Maltese love to celebrate Christmas. In fact some of the Maltese Christmas traditions include the nativity crib (also known as ‘il-presepju’), the Sermon of the Child (also known as ‘il-Priedka tat-tifel’) and the traditional Maltese Christmas Lunch. So if you will be visiting Malta during your Christmas holidays feel free to check out our list of events taking place in and around Malta.

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Diving into the Blue Sea…

Malta’s clear Mediterranean sea is ideal for scuba diving. In fact the Maltese islands are blessed with a variety of reefs, caves and wrecks; the ideal habitat for fish and also a pleasant spot for some great diving in the Mediterranean.

A great advantage of the Maltese waters is the calmness and clarity of the surrounding sea which offer optimal visibility. Besides the risk of encountering dangerous fish is extremely low around Malta; thus creating the best conditions for first time divers.

Malta Diving

For the experienced divers there are plenty of challenging dives to choose from. The depths of the dives vary, from the very shallow 12-metre Ghar Lapsi dive to Lantern Point, which has an underwater tunnel leading down to a well over 50 metres.

If you’d love to experience this underwater adventure there are several types of diving courses and activities offered by locally licensed diving schools. Before plunging in the waters divers need to complete a medical statement form indicating they are fit to dive. All diving schools in Malta provide the service of a doctor who provides certification at a small fee. Medicals from other countries are acceptable, provided that the diving centre is presented with a copy.

Divers who wish to dive unaccompanied are required to have a buddy as well as to present a PADI Advanced Open Water or equivalent certification by other agencies (e.g. CMAS Two Star Diver, BSAC Sport Diver, SSI Advanced Open Water, etc).
Prior to deciding on a diving spot it is recommended that you check with the diving centre. They can give you a knowledgeable opinion of suitable diving spots depending on weather conditions and your level of expertise.

If you would like some information about diving in Malta kindly contact our Concierge Desk on concierge@excelsior.com.mt or on 00356 23192205.

Photo courtesy of ViewingMalta.

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The Festa Band in the Maltese Culture…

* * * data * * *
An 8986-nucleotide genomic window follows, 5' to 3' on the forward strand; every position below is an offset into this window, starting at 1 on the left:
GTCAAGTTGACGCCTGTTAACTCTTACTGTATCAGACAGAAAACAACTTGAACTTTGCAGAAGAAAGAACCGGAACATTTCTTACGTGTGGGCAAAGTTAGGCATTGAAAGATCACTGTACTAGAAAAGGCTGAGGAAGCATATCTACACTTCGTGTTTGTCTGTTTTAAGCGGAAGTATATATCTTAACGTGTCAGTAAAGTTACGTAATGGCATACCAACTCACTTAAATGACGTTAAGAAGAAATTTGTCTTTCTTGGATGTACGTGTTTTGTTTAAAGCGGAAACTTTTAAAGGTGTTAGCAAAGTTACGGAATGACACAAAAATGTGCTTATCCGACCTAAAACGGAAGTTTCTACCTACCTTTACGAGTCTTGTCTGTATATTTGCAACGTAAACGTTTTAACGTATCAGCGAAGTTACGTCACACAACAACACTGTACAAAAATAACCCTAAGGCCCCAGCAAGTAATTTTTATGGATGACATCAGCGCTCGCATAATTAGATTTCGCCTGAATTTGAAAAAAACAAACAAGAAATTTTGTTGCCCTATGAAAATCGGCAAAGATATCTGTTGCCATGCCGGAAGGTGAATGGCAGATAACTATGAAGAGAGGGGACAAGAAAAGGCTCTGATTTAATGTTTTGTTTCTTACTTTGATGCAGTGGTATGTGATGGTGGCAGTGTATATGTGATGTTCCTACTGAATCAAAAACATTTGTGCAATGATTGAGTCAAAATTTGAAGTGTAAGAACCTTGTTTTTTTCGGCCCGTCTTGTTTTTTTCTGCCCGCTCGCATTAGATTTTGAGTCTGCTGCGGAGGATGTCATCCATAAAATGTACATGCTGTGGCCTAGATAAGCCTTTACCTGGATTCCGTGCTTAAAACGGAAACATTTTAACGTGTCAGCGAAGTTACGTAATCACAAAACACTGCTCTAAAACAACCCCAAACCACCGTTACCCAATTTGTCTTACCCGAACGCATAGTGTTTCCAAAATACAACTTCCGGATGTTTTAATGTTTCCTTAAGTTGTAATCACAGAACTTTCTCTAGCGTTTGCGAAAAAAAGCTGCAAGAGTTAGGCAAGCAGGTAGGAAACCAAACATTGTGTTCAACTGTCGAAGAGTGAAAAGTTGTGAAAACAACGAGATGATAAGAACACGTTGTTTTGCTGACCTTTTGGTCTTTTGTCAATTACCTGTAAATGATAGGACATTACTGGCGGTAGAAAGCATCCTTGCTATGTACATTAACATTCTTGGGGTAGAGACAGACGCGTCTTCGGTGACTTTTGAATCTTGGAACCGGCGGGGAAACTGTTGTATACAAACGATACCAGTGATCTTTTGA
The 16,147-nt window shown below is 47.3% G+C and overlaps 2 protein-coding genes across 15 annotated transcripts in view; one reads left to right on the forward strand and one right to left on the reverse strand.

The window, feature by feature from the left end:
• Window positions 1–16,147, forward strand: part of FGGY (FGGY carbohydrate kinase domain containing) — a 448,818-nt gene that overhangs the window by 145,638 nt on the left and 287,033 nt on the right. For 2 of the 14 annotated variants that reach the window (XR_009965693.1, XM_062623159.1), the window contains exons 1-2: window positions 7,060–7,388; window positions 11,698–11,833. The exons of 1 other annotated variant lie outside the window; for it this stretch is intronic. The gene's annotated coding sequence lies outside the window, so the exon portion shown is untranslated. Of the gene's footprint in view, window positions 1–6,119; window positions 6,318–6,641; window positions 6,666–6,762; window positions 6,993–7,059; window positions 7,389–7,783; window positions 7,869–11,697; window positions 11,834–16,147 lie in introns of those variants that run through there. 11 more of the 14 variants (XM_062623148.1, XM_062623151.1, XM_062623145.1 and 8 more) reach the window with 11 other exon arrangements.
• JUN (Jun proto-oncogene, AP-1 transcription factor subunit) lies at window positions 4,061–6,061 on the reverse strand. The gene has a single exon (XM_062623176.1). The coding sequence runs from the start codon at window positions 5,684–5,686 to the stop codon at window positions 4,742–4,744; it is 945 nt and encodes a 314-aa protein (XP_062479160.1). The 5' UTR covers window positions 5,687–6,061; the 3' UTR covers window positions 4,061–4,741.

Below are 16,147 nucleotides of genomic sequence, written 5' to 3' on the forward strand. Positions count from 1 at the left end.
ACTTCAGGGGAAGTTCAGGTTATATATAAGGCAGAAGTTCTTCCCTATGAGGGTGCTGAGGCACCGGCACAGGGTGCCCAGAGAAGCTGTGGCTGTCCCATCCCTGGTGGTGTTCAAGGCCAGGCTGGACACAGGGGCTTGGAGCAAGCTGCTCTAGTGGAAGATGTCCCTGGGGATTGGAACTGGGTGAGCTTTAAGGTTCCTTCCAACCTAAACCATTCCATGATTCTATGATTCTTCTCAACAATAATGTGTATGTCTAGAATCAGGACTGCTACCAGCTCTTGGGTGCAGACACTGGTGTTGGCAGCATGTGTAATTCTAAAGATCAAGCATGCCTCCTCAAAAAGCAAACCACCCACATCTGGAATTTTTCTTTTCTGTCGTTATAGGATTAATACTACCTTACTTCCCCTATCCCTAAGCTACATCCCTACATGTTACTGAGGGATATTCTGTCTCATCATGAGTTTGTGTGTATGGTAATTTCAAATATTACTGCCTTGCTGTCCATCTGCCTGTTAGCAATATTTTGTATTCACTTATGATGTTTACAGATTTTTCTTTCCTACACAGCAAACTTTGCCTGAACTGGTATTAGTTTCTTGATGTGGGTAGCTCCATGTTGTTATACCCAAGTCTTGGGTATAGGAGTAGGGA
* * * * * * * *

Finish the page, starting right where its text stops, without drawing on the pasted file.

Feasts in Malta

Summer is in full swing and so are the village feasts that are celebrated around the Maltese islands. During the year, especially during the summer months, towns and villages around Malta celebrate their locality’s feast in honour of their patron saint.

Lija Feast - Clive VellaBut there’s no feast without celebration and music. Band clubs in Malta are part of the social and cultural history of the Maltese islands. In fact most of the towns and villages in Malta have their own band club. Its aim is to spread Maltese culture and to teach music to the local community. Many musicians who have gone on to make a name for themselves, locally or abroad, owe their success, in part, to the encouragement and teaching of the local band club.

These philharmonic societies or band clubs, originated way back in the second part of the 19th century. With the financial support of local businessmen, individuals who possessed the talent to learn how to play an instrument bought a musical instrument and started learning, with the primary aim of performing in the village feast.

By time, the number of band clubs flourished and a Band Clubs Association was formed. This year the Association is celebrating its 60th anniversary, endorsing a membership of 84 band clubs across the island. According to the latest survey by the local National Statistics Office, the total number of bandsmen/women (bandisti) amount to over 4,000.

Every town and village in Malta and Gozo has its own band club, some even have two, as there are certain villages which celebrate two feasts – one dedicated to the patron saint and the other celebrating the so called ‘secondary’ feast of another saint. During feast time competition is at its max, where each band club strives to be the best, decorating the façade of the club’s premises in the most colourful and vivid way, launching new musical numbers, and creating the most merrymaking atmosphere possible. Marching in rows of six, wearing uniforms and proudly showing off the badge of their club, a band is normally composed of between 60 and 70 bands-men/women playing a variety of instruments.

During your summer holidays in Malta enjoy a typical Maltese feast and be part of the local festivities. And whilst staying at this superior 5 star hotel in Malta be sure to ask Our Concierge for assistance in planning your excursions and for recommendations on places to visit.

Information obtained from www.guidetomalta.net

Photos courtesy of www.viewingmalta.com, Mario Galea and Clive Vella.